4) Clean Energy
Speaking of smoke, imagine a metropolis where burning wood or coal was the only means of producing the heat necessary to cook and keep warm. It wasn’t too long ago that this was our reality. Smoke, soot, ash, dust, and filth were everywhere. Even so, in a context where such an environment was the byproduct of the only known means of producing the heat necessary to cook and keep warm, it could not be rightly regarded as pollution. Today, where industry has progressed beyond the need to commonly burn wood, we live in a cleaner environment than would otherwise be possible.
In our modern context, it could be said that today’s power generation methods are “clean” compared to previous ones which were “dirty.” However, such a distinction serves no objective purpose. We use modern means not because they are cleaner than the old ones but because they are more efficient and reliable. It just so happens that more efficient and reliable power generation methods make for cleaner human environments. Until the advent of modern environmentalism we never sought a “clean” energy over a “dirty” one. We developed processes which worked better and enjoyed a cleaner environment as a result.
The green movement throws a wrench in the gears of that process by imagining “clean energy” alternatives to today’s most efficient power generating methods. Solar and wind are “clean” we’re told, because they do not produce offensive byproducts like carbon dioxide. However, in order to be considered a true alternative, a power generation method must be capable of meeting the needs served by the method it is replacing. You would not replace a cold family’s wood-burning stove with a sun-warmed rock just to reduce their smoke emissions. Yet that is a model of the methodology behind the subsidization of highly inefficient green energy technologies and the arbitrary restriction of methods known to work.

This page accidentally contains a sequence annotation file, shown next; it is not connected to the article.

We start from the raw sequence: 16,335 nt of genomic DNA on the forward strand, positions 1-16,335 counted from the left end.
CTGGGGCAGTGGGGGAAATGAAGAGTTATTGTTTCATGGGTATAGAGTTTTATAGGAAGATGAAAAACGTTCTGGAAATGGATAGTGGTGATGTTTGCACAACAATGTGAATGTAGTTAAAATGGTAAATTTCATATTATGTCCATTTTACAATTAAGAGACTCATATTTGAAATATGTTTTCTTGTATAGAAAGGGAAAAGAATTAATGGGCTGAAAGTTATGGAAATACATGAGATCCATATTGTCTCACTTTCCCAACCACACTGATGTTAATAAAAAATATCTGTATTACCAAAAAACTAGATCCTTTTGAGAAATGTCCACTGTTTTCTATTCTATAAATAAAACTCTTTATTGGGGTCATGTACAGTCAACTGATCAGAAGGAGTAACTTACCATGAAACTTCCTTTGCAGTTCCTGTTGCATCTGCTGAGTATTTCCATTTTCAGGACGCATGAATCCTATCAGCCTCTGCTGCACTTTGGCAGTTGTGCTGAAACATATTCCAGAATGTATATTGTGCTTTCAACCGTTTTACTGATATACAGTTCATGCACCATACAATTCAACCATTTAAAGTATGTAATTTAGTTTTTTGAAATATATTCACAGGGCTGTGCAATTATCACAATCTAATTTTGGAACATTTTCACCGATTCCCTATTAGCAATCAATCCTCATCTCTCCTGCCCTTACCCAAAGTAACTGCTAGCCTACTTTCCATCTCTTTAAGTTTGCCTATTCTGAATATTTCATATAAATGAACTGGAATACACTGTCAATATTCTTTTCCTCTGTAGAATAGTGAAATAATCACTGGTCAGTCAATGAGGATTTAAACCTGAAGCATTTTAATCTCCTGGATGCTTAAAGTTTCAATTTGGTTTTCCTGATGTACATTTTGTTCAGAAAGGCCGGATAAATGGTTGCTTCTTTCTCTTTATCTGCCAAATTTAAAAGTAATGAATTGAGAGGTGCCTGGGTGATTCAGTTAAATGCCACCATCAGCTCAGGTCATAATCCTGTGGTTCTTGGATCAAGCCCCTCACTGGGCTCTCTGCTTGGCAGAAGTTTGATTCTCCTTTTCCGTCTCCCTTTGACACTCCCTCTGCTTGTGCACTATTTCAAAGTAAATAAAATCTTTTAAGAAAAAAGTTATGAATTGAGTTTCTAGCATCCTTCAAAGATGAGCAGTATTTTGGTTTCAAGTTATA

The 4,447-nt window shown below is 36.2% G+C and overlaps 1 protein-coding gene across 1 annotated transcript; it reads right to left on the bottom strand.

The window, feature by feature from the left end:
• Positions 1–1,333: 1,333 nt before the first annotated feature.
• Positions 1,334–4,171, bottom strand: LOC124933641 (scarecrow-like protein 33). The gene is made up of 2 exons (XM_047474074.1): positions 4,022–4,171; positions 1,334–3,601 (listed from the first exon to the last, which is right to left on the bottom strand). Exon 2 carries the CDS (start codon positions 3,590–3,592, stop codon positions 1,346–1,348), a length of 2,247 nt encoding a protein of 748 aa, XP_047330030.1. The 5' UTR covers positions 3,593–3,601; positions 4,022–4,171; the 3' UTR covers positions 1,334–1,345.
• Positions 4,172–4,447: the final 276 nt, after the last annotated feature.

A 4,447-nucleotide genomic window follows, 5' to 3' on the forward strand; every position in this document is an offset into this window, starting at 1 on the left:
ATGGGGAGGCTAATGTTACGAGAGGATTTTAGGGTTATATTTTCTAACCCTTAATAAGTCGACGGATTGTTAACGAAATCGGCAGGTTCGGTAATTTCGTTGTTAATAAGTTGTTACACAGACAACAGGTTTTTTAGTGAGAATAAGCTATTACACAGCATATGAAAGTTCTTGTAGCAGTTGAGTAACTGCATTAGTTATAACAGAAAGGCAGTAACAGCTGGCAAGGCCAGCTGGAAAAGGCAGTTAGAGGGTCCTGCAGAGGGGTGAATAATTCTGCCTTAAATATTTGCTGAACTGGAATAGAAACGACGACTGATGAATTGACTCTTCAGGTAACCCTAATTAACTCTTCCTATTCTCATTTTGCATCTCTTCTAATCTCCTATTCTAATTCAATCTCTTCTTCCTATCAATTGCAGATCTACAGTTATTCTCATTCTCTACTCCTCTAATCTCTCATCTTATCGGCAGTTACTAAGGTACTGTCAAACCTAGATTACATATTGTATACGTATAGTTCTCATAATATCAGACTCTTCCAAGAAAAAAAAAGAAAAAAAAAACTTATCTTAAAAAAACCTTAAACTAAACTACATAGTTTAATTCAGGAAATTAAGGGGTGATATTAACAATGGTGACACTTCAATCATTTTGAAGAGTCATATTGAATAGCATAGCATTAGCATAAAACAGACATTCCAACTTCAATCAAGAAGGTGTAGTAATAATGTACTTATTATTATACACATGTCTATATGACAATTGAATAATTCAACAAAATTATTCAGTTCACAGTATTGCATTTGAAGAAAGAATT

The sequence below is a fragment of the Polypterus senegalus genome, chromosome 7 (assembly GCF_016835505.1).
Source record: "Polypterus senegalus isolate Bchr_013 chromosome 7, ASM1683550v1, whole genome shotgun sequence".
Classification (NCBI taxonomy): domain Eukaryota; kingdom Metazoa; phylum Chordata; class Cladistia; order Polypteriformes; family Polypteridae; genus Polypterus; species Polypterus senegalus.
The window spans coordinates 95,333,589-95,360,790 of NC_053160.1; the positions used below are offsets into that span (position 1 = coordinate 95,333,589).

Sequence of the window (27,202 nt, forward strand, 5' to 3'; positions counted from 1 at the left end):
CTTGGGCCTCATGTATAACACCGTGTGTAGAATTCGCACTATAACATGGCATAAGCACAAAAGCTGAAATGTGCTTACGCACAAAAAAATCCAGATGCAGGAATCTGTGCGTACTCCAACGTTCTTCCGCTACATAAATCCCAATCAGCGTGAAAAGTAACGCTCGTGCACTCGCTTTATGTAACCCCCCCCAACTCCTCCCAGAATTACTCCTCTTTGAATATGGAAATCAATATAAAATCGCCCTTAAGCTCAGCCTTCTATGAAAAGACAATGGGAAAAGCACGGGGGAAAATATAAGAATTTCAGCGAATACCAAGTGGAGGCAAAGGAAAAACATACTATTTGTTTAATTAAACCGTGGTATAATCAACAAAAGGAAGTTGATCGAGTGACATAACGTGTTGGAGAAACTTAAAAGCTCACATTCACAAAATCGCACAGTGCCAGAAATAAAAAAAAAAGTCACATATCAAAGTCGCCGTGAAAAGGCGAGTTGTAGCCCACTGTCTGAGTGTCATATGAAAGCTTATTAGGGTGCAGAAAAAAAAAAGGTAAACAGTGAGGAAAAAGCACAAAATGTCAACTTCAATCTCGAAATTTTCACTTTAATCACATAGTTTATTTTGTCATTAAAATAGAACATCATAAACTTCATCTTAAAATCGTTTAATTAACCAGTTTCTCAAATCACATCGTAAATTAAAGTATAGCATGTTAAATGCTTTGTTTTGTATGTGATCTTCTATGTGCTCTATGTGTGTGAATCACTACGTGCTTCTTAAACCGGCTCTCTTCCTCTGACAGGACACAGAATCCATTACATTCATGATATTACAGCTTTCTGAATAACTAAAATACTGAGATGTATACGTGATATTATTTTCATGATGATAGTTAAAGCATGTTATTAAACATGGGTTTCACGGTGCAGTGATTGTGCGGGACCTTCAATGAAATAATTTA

It is not as though anyone wants to spew carbon dioxide into the air any more than they once sought to spew smoke. When smoke was no longer a common byproduct of home power generation, you didn’t see people burning wood anyway to generate smoke for its own sake. Likewise, no one is in the carbon dioxide spewing business. We manufacture, transport, build, and breathe. Carbon dioxide is a byproduct of these activities which are engaged in productively for the furtherance of human life. To substitute a less efficient power generating method for a more efficient one based not on the furtherance of human life but the reduction of its byproducts is to place the proverbial cart before the horse. Indeed, the furtherance of human life is fundamentally opposite the preservation of wilderness. Left to the wild, if he fails to use his mind to tame his environment, man dies.